It’s easy to be blinded by fire risk

Despite knowing about the need to prepare for all hazards, I too expected the emergency to be a fire. At one of the meetings to develop the CEMP, someone joked, “we know you’re at high fire risk, but we also hear for the other ten months of the year you’re just trying to keep warm.” Like others, I thought that when the emergency came, I’d be “not here”. I had a “leave early” plan in place. My backup plan was “go to the fire refuge next”. Right to the time that stormy night, when the power went out and the sky turned green, and even though I was part of preparedness for the severe event with my work, I dismissed the risk to myself. Storms may be dramatic here, but they are tempered by the forest, the wind from the east is mild. Despite all the warnings, all the information, no one here anticipated that a storm would stop us in our tracks.

As things got worse that night, and the winds concentrated through the valleys, townspeople started communicating via social media on the local Facebook page. “Is everyone ok?”  The constant drone of the wind was akin to standing beside a jet engine at the airport, punctuated by the crack and crash of thousands of trees, then a ping of someone would reply back:  “We’re sleeping in the car with the dogs. Trees down front and behind house”.

At first light, we ventured out and surveyed the damage. I posted an ”I’m ok” video online for friends and family. We talked with our CFA friends (who were driving around in the main truck) to get info. People checked in from my work. A Red Cross colleague from the next town (which missed the wrath of the storm) telephoned. “I hear the town’s been hit pretty hard. Are you ok?”

One local house was cut in half. My own place had a tree resting on it and minor damage. Lots of sheds and a couple of cars were crushed, but the word from the CFA was: no injuries. There were however, people still trapped in their properties, and news was coming in from the rest of the state. I had been for a little walk outside, but it was too dangerous to stay out. I reported in to work: “The trees are still falling. The mobile tower is just about to go, so time for communications is running out.” The streets not already cut off by more trees and powerlines were being cordoned off by the CFA. The night previous, I’d been organising a generator to continue work from my home office. It was now soberingly clear I could not continue to work. I had become an ‘affected person’ in an ‘affected community’. I logged off my work for what would become the next week.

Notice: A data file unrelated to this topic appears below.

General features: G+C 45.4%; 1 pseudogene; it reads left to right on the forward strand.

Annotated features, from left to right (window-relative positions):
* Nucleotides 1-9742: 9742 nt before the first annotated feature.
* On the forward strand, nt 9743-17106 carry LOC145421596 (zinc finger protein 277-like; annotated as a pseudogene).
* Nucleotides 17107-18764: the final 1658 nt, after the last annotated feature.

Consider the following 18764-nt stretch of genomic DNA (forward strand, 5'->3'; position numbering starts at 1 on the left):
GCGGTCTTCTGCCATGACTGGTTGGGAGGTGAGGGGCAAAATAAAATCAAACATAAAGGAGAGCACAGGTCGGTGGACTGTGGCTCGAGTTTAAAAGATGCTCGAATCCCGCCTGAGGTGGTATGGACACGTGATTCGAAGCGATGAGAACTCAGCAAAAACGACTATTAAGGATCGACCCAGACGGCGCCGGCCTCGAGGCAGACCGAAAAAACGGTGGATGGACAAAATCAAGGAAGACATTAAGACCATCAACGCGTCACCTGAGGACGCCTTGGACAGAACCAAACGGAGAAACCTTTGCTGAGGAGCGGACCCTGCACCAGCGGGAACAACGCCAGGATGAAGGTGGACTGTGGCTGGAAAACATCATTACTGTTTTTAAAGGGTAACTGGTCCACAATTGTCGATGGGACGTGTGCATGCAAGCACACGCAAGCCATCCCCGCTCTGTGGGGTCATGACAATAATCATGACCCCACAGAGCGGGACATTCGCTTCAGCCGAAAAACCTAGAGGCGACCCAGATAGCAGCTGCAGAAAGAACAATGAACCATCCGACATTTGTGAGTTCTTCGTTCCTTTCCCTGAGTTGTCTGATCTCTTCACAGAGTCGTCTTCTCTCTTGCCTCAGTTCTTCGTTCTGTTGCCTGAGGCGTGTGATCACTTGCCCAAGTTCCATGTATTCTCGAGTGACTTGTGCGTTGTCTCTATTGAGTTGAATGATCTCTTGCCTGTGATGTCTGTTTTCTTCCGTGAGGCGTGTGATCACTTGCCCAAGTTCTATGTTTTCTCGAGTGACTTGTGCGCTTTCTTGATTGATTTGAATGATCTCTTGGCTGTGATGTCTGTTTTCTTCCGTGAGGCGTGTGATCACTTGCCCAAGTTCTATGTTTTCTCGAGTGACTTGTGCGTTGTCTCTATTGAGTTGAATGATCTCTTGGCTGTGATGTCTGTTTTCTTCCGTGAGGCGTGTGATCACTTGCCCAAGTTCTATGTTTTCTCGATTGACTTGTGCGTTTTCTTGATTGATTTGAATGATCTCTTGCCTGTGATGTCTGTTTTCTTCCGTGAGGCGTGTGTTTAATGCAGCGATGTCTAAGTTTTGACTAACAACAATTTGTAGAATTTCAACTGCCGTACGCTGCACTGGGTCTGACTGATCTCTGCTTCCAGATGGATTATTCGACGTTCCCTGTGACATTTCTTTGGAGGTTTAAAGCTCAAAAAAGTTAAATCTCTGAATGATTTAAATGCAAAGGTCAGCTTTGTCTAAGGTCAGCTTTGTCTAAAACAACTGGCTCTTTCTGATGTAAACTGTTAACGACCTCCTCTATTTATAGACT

Recovery starts on day one

That first few hours we walked and drove around in a daze. Our lives looked like a news reel. Once vertical power poles leaned precariously. Power lines strewn around like spaghetti on a baby’s highchair. Trees snapped in half, with their tops on the other side of the road. We stopped mid-road to talk to each other in the rain. We sat in strangers’ cars and shared news, and offered help. Many of us relaxed our safety behaviour around wires. We walked and drove repeatedly over and under them. Is it safe to walk around? Someone shrugged. “What else can we do?” and then assumptions. “Well, the power’s out. Right?”